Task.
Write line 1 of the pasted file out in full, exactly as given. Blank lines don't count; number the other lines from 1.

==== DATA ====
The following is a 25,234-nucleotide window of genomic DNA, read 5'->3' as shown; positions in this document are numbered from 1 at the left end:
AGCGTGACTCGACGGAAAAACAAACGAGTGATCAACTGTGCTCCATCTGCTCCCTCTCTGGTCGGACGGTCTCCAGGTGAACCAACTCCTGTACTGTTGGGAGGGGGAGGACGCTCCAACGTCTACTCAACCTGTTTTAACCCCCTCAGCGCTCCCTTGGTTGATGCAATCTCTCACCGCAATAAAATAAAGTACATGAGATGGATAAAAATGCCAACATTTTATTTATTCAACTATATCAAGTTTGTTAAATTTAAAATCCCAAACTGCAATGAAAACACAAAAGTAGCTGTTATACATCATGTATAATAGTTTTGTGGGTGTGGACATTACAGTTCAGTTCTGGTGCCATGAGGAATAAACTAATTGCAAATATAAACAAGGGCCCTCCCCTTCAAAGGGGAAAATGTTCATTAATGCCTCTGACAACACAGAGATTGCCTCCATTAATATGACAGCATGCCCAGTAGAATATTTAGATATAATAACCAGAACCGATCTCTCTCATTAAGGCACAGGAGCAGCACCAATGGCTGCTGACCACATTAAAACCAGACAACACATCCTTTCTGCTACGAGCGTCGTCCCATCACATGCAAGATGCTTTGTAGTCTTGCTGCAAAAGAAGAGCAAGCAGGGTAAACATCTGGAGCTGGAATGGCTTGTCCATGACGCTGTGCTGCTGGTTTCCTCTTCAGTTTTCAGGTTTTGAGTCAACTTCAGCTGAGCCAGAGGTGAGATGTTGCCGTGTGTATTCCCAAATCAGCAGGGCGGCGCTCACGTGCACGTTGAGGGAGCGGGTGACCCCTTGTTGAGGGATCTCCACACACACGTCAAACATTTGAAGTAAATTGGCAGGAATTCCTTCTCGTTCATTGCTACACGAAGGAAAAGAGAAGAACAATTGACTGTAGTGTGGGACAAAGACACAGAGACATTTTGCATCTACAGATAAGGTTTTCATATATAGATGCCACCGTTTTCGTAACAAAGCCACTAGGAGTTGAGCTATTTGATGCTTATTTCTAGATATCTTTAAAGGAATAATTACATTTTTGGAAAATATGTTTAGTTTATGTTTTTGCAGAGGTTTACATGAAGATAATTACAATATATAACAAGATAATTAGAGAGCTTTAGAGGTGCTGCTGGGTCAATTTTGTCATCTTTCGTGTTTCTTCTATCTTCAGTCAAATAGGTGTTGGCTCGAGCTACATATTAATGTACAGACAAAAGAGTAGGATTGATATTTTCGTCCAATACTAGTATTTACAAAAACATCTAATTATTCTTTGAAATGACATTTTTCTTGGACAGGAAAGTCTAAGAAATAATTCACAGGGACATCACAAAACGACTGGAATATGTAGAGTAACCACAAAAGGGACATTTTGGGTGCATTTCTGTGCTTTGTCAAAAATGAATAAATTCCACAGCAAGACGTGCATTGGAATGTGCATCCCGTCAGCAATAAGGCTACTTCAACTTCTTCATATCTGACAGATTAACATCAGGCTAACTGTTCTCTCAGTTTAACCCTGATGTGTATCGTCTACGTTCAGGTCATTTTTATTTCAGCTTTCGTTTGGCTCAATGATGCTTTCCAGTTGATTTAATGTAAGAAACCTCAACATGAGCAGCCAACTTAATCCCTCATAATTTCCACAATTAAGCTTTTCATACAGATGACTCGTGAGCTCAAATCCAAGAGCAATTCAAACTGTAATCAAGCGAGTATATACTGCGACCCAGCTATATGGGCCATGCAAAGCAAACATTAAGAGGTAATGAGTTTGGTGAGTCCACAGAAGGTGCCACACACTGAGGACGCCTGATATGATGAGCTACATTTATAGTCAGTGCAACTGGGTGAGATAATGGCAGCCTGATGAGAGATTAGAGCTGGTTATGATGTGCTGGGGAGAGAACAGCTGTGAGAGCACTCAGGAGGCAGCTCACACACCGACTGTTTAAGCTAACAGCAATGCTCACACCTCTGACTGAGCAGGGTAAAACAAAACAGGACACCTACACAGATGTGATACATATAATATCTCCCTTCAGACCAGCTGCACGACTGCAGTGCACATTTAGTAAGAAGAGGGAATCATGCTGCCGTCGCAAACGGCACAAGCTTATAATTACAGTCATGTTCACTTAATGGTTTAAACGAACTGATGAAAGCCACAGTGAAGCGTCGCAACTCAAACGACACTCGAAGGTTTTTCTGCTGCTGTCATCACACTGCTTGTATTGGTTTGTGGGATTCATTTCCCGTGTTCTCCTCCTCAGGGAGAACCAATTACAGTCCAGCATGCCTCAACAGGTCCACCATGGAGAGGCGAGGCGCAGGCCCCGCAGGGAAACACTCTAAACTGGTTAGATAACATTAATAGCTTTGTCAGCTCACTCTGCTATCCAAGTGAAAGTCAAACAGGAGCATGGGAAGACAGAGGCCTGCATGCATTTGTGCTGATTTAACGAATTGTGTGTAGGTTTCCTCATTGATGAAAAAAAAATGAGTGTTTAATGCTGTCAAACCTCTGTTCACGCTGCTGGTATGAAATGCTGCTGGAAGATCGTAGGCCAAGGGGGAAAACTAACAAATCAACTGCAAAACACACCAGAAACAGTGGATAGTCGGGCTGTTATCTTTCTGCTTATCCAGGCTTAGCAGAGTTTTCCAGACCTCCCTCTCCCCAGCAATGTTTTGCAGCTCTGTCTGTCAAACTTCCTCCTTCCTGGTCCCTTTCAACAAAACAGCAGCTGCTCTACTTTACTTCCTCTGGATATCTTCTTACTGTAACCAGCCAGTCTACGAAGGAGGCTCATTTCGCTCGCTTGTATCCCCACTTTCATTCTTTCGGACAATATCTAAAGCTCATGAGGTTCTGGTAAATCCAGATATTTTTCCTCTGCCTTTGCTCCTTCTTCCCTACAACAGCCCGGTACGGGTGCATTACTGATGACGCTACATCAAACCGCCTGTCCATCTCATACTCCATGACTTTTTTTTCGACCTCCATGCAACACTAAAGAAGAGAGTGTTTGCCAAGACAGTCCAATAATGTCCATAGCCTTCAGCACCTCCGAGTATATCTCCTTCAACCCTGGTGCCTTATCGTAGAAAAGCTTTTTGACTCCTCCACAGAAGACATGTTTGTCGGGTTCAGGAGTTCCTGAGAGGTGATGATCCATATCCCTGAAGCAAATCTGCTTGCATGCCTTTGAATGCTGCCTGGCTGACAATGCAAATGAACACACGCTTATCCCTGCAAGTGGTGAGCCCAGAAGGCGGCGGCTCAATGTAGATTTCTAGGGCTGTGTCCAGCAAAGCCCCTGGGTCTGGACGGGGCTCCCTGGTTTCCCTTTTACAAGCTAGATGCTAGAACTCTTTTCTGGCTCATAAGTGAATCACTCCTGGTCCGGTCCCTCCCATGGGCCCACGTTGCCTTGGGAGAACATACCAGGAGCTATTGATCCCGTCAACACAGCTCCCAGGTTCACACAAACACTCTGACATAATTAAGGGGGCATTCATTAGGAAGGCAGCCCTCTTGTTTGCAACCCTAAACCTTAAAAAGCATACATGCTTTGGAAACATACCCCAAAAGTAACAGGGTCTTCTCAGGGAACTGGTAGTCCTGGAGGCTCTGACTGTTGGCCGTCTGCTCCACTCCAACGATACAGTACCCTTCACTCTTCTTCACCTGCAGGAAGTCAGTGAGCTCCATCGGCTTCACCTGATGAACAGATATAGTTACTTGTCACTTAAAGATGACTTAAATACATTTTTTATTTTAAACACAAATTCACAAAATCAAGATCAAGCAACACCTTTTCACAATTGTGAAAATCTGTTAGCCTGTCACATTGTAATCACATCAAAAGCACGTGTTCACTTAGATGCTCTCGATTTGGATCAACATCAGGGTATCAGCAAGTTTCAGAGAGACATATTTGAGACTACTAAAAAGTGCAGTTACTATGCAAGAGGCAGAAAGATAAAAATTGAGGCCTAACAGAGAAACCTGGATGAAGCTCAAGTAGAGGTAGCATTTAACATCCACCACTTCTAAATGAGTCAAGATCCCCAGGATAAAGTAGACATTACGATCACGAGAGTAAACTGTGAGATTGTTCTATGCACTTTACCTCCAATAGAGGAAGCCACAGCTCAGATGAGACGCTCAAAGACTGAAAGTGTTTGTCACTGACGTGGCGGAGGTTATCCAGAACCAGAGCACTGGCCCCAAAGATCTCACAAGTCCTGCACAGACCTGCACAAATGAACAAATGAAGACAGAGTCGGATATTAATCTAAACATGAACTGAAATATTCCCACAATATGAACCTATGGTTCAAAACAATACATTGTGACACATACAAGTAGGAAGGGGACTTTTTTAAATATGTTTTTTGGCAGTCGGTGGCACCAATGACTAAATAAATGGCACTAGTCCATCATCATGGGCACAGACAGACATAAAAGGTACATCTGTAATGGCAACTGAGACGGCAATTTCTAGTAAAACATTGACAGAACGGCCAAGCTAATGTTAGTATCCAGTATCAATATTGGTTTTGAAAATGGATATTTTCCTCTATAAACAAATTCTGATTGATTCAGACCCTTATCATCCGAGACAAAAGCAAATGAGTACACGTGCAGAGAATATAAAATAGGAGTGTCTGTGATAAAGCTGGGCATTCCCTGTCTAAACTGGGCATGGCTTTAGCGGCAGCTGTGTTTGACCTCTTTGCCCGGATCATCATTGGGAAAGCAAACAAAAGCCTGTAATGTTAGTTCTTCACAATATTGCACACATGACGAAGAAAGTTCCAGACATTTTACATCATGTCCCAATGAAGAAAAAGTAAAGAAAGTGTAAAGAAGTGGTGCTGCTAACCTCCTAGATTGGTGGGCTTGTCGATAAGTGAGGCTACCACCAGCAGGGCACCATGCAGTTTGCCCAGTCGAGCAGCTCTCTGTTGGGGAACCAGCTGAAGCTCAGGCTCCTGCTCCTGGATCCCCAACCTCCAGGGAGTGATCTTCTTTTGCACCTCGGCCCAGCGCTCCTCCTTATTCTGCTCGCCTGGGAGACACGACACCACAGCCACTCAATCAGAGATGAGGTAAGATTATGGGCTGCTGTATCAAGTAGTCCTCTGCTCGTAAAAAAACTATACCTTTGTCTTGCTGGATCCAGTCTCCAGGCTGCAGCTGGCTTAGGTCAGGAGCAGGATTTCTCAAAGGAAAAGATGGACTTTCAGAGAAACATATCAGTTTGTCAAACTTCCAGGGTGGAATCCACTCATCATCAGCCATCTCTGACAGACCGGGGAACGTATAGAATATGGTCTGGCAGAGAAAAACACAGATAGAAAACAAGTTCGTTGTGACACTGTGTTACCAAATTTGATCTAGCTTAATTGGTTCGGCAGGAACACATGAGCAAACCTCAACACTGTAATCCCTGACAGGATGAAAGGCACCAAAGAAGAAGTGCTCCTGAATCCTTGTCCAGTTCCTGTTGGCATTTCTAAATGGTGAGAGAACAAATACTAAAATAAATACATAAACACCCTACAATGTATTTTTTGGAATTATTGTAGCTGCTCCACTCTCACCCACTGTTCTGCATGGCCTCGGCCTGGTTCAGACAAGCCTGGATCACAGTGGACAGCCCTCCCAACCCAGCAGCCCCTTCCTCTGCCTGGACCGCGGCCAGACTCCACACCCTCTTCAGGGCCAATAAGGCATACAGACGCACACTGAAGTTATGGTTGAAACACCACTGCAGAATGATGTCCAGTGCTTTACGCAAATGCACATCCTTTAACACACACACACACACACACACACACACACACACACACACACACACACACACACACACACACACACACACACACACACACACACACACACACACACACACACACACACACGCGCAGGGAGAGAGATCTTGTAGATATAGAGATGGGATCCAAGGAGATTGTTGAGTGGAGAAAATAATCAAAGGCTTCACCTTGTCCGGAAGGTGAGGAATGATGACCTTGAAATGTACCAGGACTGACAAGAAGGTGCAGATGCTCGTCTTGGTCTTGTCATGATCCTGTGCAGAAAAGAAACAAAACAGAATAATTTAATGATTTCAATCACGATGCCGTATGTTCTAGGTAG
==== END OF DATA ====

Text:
The following is a 25,234-nucleotide window of genomic DNA, read 5'->3' as shown; positions in this document are numbered from 1 at the left end: